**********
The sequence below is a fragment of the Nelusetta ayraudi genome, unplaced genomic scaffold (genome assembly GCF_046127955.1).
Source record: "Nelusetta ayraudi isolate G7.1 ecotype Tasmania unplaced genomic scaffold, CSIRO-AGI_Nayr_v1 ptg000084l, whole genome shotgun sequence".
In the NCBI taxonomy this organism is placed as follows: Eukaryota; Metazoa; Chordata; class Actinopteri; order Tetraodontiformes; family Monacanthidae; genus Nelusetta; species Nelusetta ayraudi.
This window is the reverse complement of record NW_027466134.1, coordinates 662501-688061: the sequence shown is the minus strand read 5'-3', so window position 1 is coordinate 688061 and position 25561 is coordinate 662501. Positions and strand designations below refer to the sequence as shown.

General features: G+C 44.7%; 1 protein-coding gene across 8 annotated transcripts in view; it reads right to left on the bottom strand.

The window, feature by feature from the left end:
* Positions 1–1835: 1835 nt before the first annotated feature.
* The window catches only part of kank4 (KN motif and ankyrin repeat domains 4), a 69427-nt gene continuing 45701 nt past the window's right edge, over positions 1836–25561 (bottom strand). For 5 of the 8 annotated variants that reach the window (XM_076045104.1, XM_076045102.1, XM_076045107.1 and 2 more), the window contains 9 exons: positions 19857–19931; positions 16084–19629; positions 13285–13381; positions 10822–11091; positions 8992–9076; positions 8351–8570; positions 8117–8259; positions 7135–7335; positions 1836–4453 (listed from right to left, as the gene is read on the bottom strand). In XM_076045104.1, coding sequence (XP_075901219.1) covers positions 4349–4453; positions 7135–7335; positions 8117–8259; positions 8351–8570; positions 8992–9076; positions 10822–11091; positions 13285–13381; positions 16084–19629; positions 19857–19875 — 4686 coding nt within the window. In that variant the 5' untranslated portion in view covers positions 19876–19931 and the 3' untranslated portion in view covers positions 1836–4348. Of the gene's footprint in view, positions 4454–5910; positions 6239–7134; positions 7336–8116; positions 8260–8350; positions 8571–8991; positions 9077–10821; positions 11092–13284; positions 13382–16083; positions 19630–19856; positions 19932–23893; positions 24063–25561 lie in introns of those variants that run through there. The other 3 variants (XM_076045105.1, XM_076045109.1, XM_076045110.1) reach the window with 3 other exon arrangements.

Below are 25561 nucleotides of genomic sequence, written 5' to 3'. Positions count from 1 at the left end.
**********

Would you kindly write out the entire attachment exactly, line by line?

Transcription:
The sequence below is a fragment of the Nelusetta ayraudi genome, unplaced genomic scaffold (genome assembly GCF_046127955.1).
Source record: "Nelusetta ayraudi isolate G7.1 ecotype Tasmania unplaced genomic scaffold, CSIRO-AGI_Nayr_v1 ptg000084l, whole genome shotgun sequence".
In the NCBI taxonomy this organism is placed as follows: Eukaryota; Metazoa; Chordata; class Actinopteri; order Tetraodontiformes; family Monacanthidae; genus Nelusetta; species Nelusetta ayraudi.
This window is the reverse complement of record NW_027466134.1, coordinates 662501-688061: the sequence shown is the minus strand read 5'-3', so window position 1 is coordinate 688061 and position 25561 is coordinate 662501. Positions and strand designations below refer to the sequence as shown.

General features: G+C 44.7%; 1 protein-coding gene across 8 annotated transcripts in view; it reads right to left on the bottom strand.

The window, feature by feature from the left end:
* Positions 1–1835: 1835 nt before the first annotated feature.
* The window catches only part of kank4 (KN motif and ankyrin repeat domains 4), a 69427-nt gene continuing 45701 nt past the window's right edge, over positions 1836–25561 (bottom strand). For 5 of the 8 annotated variants that reach the window (XM_076045104.1, XM_076045102.1, XM_076045107.1 and 2 more), the window contains 9 exons: positions 19857–19931; positions 16084–19629; positions 13285–13381; positions 10822–11091; positions 8992–9076; positions 8351–8570; positions 8117–8259; positions 7135–7335; positions 1836–4453 (listed from right to left, as the gene is read on the bottom strand). In XM_076045104.1, coding sequence (XP_075901219.1) covers positions 4349–4453; positions 7135–7335; positions 8117–8259; positions 8351–8570; positions 8992–9076; positions 10822–11091; positions 13285–13381; positions 16084–19629; positions 19857–19875 — 4686 coding nt within the window. In that variant the 5' untranslated portion in view covers positions 19876–19931 and the 3' untranslated portion in view covers positions 1836–4348. Of the gene's footprint in view, positions 4454–5910; positions 6239–7134; positions 7336–8116; positions 8260–8350; positions 8571–8991; positions 9077–10821; positions 11092–13284; positions 13382–16083; positions 19630–19856; positions 19932–23893; positions 24063–25561 lie in introns of those variants that run through there. The other 3 variants (XM_076045105.1, XM_076045109.1, XM_076045110.1) reach the window with 3 other exon arrangements.

Below are 25561 nucleotides of genomic sequence, written 5' to 3'. Positions count from 1 at the left end.